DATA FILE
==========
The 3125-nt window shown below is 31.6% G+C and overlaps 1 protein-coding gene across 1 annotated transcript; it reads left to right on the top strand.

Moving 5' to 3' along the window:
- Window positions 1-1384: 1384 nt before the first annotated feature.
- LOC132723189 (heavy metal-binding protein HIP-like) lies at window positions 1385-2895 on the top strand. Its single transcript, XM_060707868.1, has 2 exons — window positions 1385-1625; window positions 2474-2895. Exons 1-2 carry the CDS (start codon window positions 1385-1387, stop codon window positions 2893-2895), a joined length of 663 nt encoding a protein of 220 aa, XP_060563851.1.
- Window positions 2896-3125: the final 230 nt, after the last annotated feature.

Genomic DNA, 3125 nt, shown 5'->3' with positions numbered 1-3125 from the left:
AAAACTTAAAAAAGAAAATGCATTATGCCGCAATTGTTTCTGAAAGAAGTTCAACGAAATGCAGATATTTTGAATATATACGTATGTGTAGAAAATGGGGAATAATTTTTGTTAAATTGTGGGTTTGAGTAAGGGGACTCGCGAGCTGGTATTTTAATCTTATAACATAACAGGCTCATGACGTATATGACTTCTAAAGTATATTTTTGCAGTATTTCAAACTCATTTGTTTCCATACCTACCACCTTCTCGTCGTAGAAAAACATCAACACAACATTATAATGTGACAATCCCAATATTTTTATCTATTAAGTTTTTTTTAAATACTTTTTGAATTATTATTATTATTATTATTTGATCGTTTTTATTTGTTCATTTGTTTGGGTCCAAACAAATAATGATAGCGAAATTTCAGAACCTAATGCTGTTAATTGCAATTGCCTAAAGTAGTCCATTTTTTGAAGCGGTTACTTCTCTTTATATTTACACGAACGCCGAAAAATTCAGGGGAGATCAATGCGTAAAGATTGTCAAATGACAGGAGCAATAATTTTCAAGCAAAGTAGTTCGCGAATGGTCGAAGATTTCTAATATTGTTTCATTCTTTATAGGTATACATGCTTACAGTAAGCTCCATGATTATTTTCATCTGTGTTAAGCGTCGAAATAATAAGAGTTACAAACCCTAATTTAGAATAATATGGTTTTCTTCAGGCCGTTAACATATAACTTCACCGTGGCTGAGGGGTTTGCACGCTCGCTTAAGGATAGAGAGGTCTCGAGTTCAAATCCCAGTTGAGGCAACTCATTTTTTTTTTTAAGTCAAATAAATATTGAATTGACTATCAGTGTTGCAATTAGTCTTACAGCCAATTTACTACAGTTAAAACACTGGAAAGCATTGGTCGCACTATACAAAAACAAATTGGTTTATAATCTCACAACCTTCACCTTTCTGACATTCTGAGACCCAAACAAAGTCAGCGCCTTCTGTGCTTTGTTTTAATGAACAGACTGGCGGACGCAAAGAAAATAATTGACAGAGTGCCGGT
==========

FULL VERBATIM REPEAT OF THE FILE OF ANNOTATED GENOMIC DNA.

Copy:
The 3125-nt window shown below is 31.6% G+C and overlaps 1 protein-coding gene across 1 annotated transcript; it reads left to right on the top strand.

Moving 5' to 3' along the window:
- Window positions 1-1384: 1384 nt before the first annotated feature.
- LOC132723189 (heavy metal-binding protein HIP-like) lies at window positions 1385-2895 on the top strand. Its single transcript, XM_060707868.1, has 2 exons — window positions 1385-1625; window positions 2474-2895. Exons 1-2 carry the CDS (start codon window positions 1385-1387, stop codon window positions 2893-2895), a joined length of 663 nt encoding a protein of 220 aa, XP_060563851.1.
- Window positions 2896-3125: the final 230 nt, after the last annotated feature.

Genomic DNA, 3125 nt, shown 5'->3' with positions numbered 1-3125 from the left:
AAAACTTAAAAAAGAAAATGCATTATGCCGCAATTGTTTCTGAAAGAAGTTCAACGAAATGCAGATATTTTGAATATATACGTATGTGTAGAAAATGGGGAATAATTTTTGTTAAATTGTGGGTTTGAGTAAGGGGACTCGCGAGCTGGTATTTTAATCTTATAACATAACAGGCTCATGACGTATATGACTTCTAAAGTATATTTTTGCAGTATTTCAAACTCATTTGTTTCCATACCTACCACCTTCTCGTCGTAGAAAAACATCAACACAACATTATAATGTGACAATCCCAATATTTTTATCTATTAAGTTTTTTTTAAATACTTTTTGAATTATTATTATTATTATTATTTGATCGTTTTTATTTGTTCATTTGTTTGGGTCCAAACAAATAATGATAGCGAAATTTCAGAACCTAATGCTGTTAATTGCAATTGCCTAAAGTAGTCCATTTTTTGAAGCGGTTACTTCTCTTTATATTTACACGAACGCCGAAAAATTCAGGGGAGATCAATGCGTAAAGATTGTCAAATGACAGGAGCAATAATTTTCAAGCAAAGTAGTTCGCGAATGGTCGAAGATTTCTAATATTGTTTCATTCTTTATAGGTATACATGCTTACAGTAAGCTCCATGATTATTTTCATCTGTGTTAAGCGTCGAAATAATAAGAGTTACAAACCCTAATTTAGAATAATATGGTTTTCTTCAGGCCGTTAACATATAACTTCACCGTGGCTGAGGGGTTTGCACGCTCGCTTAAGGATAGAGAGGTCTCGAGTTCAAATCCCAGTTGAGGCAACTCATTTTTTTTTTTAAGTCAAATAAATATTGAATTGACTATCAGTGTTGCAATTAGTCTTACAGCCAATTTACTACAGTTAAAACACTGGAAAGCATTGGTCGCACTATACAAAAACAAATTGGTTTATAATCTCACAACCTTCACCTTTCTGACATTCTGAGACCCAAACAAAGTCAGCGCCTTCTGTGCTTTGTTTTAATGAACAGACTGGCGGACGCAAAGAAAATAATTGACAGAGTGCCGGT